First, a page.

Please note this article is only applicable to Victoria. We are currently working on the same information for each state and territory.
It’s a question that plenty of DIY home renovators have asked themselves, and for good reason. You’ve already invested so much time to learn everything else, so surely there’s a way around building permits, right?
As you’ve probably guessed, they’re an absolute necessity for many projects. But I’m not going to tell you to engage a building surveyor no matter what; that would hardly be informative. Instead, I’m going to explain the exact thresholds where you legally require a building permit. You might even realise you can build more than you expect without the expense of a surveyor!
Knowing the lines between a backyard project and a formal construction could save you a substantial fine from your council, as well as the pain and expense of having to rebuild or completely tear down your project. What a nightmare that would be! As a certified building surveyor at Melbourne’s Nicholson Wright, I see this happen regularly. So don’t rush into your build and regret it; take a few minutes to assess the plans and then grab your tools with as much confidence as any professional.
Garages, sheds and carports
If your structure meets one or more of these criteria, a building permit is something you must apply for:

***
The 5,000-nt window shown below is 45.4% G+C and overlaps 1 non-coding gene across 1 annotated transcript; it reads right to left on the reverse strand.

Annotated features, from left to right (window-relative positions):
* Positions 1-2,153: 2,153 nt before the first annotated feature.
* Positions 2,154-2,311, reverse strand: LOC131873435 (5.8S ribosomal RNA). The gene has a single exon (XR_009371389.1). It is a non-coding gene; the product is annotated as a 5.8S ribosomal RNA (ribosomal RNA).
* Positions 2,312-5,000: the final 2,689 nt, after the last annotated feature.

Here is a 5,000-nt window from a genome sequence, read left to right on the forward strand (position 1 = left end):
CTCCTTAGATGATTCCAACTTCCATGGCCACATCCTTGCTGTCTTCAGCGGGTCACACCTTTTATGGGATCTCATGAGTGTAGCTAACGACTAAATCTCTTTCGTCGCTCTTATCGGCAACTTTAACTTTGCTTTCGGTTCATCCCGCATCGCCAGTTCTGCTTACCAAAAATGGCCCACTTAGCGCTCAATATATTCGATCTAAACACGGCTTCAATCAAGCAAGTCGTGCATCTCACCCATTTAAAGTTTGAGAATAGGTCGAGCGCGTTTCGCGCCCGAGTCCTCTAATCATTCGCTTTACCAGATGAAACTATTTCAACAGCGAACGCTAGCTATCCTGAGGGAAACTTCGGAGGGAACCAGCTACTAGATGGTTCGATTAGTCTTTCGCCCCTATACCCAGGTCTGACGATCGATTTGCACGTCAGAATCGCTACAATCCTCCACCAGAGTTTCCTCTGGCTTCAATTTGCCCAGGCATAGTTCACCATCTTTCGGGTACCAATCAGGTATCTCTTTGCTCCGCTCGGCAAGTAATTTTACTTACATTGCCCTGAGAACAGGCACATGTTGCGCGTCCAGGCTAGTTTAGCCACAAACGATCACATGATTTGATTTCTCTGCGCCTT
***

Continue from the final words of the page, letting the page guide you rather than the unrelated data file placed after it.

- 2.4m high or more
- 10sqm in area or larger
- 1m or closer to the boundary of your property
- Connected to another structure, for example a shed with a roof that adjoins the house.
Take note of these essential criteria if you’re constructing a fence. Permits are required if it’s:
- 2m or higher
- 3m from the street boundary or closer
- A border to a pool (even if it’s only a partial border).
Many DIY renovators believe that permits aren’t needed for decks, however they all require one. If your deck is more than 800mm above ground level it will also need to be checked for privacy provisions. We all want to keep our neighbours happy!
As verandahs are roofed structures that are attached to a house, they’re classed as a building extension. This means you’ll need a building permit regardless of size or height.
Not to be confused with verandahs or decks, pergolas are unroofed structures that are not directly connected to your house or another building. In this instance ‘unroofed’ means it can still have a shade cloth, louvres or an open frame over people’s heads.
If your pergola meets all of the following criteria, you can avoid having to apply for a permit. Of course, as a complex structure, we recommend you still do, but it’s your choice:
- Less than 3.6m high
- Smaller than 20sqm
- Not further than 2.5m forward of the front walls of your house.
A permit is a legal requirement if your retaining wall is:
- 1m or higher
- Connected to other building structures, such as a shed or home extension
- Supporting the soil and underlying structure of your neighbour’s property.
— Patrick Richardson is a building surveyor at Melbourne’s Nicholson Wright. With more than 17 years experience, Nicholson Wright issue building permits and conduct mandatory inspections of projects from small residential renovations to large, high-rise offices.